Saudi pink ribbon breaks Guinness record

Over 5,000 Saudi and expatriate women on Thursday created the world’s largest human pink ribbon in aid of breast cancer awareness in Jeddah.

According to organizers, the number of women coming into the Education Ministry Stadium in the Faisaliah district exceeded 5,000. However, around 1,000 left before the actual formation of the ribbon due to the delays in getting the sheer numbers of people organized.

The women were able to break the record within the first two hours of the event, as both Saudis and expatriate residents came out in droves to support one single yet very important cause.

The Riyadh-based Zahra Breast Cancer Association organized the event. Princess Reema bint Bandar bin Sultan, founding member of the association, was the driving force behind the campaign, held under the support of the Sultan bin Abdul Aziz Foundation.

Princess Reema said the private sector and the government have been very supportive of the foundation’s breast cancer awareness initiative.

“Let it be known that as of this day, ignorance is no longer an excuse and no woman should be allowed to be left to suffer in silence,” Princess Reema had said at the launch of the awareness campaign.

Attendance at Thursday’s event easily topped the previous record of 3,640 set in Germany in 2007. Thousands of pink scarves were distributed at the entrance gate and the women returned them to the organizers when they left.

The pink human chain, consisting of both Saudis and expatriate residents donning the pink tops and scarves, was built in the shape of the global ribbon of breast cancer awareness.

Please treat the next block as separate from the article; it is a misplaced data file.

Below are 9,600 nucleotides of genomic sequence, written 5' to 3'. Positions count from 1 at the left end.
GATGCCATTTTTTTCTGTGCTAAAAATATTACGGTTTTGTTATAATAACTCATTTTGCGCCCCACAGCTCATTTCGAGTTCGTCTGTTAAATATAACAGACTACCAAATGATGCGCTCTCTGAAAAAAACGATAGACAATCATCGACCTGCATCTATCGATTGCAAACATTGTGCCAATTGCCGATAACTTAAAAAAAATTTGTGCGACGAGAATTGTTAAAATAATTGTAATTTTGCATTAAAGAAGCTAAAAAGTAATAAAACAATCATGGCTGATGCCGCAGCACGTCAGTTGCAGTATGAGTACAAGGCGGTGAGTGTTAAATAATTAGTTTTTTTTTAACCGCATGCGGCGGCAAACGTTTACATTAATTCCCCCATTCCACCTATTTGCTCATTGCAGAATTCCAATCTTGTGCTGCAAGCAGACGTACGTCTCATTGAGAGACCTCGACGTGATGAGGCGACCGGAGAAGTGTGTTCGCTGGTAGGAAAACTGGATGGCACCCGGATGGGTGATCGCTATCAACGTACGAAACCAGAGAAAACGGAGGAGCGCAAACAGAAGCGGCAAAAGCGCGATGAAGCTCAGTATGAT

Saudis and foreign residents, including Arabs, Indonesians, Americans, British, Filipinos and Asians, had been streaming into the stadium since 5 p.m. Only those with transport problems and young children left early.

Participant Aseel Hindi is a 26-year-old math teacher who came all the way from Makkah. “We knew about the event through Facebook three days ago, and we as friends managed to gather and come a long distance to be part of the new Guinness record for the first time ever in our lives,” she said. Over 100 media outlets from around the globe also attended.

It was also the first time women in Jeddah were able to experience the atmosphere of a stadium in the Kingdom.

The stadium was half open, which led participants to cluster in one place. Students from different schools and universities as well as employees of companies and hospitals attended.

Some students said the atmosphere was great and enjoyed socializing with each other. Sixteen-year-old high school student Nouf said she and her classmates knew nothing about the illness and were only there because they had been asked to attend by their teachers.

According to Colleen, who came along with her British friends at the start to support the cause, the event was great but the numbers caused some delays.

“We came because we really wanted to be part of (this event) because it is the first time that something like this is happening in Saudi Arabia,” she said.

“It is disappointing, everybody here wants to be part of this and be involved, but it [took] a long time.”

Private school teachers were in a rush to leave because they had to take the pupils back to school. One of the teachers said: “We’ve been here since five and have promised (parents) that the students will be back by 9:30 p.m. and the event is going on for too long.”

“I thought some sessions or awareness flyers would be distributed to help us learn more about the illness. We even expected some victims to come,” said participant Um Tariq.

Breast cancer is the most-diagnosed form of cancer in Saudi Arabia, accounting for 12.4 percent of all cancers and 23.6 percent of cancers among women, according to a study by the Saudi Cancer Registry.

Arab News

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